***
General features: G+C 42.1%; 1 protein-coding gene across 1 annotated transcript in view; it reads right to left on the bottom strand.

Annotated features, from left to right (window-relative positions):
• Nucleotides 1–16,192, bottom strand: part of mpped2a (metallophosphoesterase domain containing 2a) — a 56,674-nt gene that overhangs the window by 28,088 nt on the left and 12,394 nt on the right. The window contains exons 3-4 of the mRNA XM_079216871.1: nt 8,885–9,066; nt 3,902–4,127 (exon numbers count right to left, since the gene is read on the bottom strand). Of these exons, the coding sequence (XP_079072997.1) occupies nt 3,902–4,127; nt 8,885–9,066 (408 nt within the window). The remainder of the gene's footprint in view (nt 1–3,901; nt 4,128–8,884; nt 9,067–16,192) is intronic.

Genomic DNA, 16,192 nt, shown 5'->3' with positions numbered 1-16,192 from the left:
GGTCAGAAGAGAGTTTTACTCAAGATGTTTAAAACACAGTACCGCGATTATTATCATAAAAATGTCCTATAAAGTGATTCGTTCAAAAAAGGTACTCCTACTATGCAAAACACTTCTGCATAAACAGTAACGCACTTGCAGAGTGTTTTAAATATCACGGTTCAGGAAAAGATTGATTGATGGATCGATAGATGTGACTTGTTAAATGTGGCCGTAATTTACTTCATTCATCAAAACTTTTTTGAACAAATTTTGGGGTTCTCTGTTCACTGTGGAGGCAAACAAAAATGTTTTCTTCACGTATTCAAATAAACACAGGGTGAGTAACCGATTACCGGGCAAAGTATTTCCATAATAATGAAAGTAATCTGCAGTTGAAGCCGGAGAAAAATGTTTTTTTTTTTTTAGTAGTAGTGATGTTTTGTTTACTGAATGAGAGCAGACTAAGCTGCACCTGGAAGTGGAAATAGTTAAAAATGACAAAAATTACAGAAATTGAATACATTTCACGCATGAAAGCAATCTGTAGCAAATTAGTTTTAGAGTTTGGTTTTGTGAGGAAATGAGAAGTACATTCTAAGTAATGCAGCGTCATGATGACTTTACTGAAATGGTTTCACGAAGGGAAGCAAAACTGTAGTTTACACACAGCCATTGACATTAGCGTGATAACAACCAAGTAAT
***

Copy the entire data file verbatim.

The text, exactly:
General features: G+C 42.1%; 1 protein-coding gene across 1 annotated transcript in view; it reads right to left on the bottom strand.

Annotated features, from left to right (window-relative positions):
• Nucleotides 1–16,192, bottom strand: part of mpped2a (metallophosphoesterase domain containing 2a) — a 56,674-nt gene that overhangs the window by 28,088 nt on the left and 12,394 nt on the right. The window contains exons 3-4 of the mRNA XM_079216871.1: nt 8,885–9,066; nt 3,902–4,127 (exon numbers count right to left, since the gene is read on the bottom strand). Of these exons, the coding sequence (XP_079072997.1) occupies nt 3,902–4,127; nt 8,885–9,066 (408 nt within the window). The remainder of the gene's footprint in view (nt 1–3,901; nt 4,128–8,884; nt 9,067–16,192) is intronic.

Genomic DNA, 16,192 nt, shown 5'->3' with positions numbered 1-16,192 from the left:
GGTCAGAAGAGAGTTTTACTCAAGATGTTTAAAACACAGTACCGCGATTATTATCATAAAAATGTCCTATAAAGTGATTCGTTCAAAAAAGGTACTCCTACTATGCAAAACACTTCTGCATAAACAGTAACGCACTTGCAGAGTGTTTTAAATATCACGGTTCAGGAAAAGATTGATTGATGGATCGATAGATGTGACTTGTTAAATGTGGCCGTAATTTACTTCATTCATCAAAACTTTTTTGAACAAATTTTGGGGTTCTCTGTTCACTGTGGAGGCAAACAAAAATGTTTTCTTCACGTATTCAAATAAACACAGGGTGAGTAACCGATTACCGGGCAAAGTATTTCCATAATAATGAAAGTAATCTGCAGTTGAAGCCGGAGAAAAATGTTTTTTTTTTTTTAGTAGTAGTGATGTTTTGTTTACTGAATGAGAGCAGACTAAGCTGCACCTGGAAGTGGAAATAGTTAAAAATGACAAAAATTACAGAAATTGAATACATTTCACGCATGAAAGCAATCTGTAGCAAATTAGTTTTAGAGTTTGGTTTTGTGAGGAAATGAGAAGTACATTCTAAGTAATGCAGCGTCATGATGACTTTACTGAAATGGTTTCACGAAGGGAAGCAAAACTGTAGTTTACACACAGCCATTGACATTAGCGTGATAACAACCAAGTAAT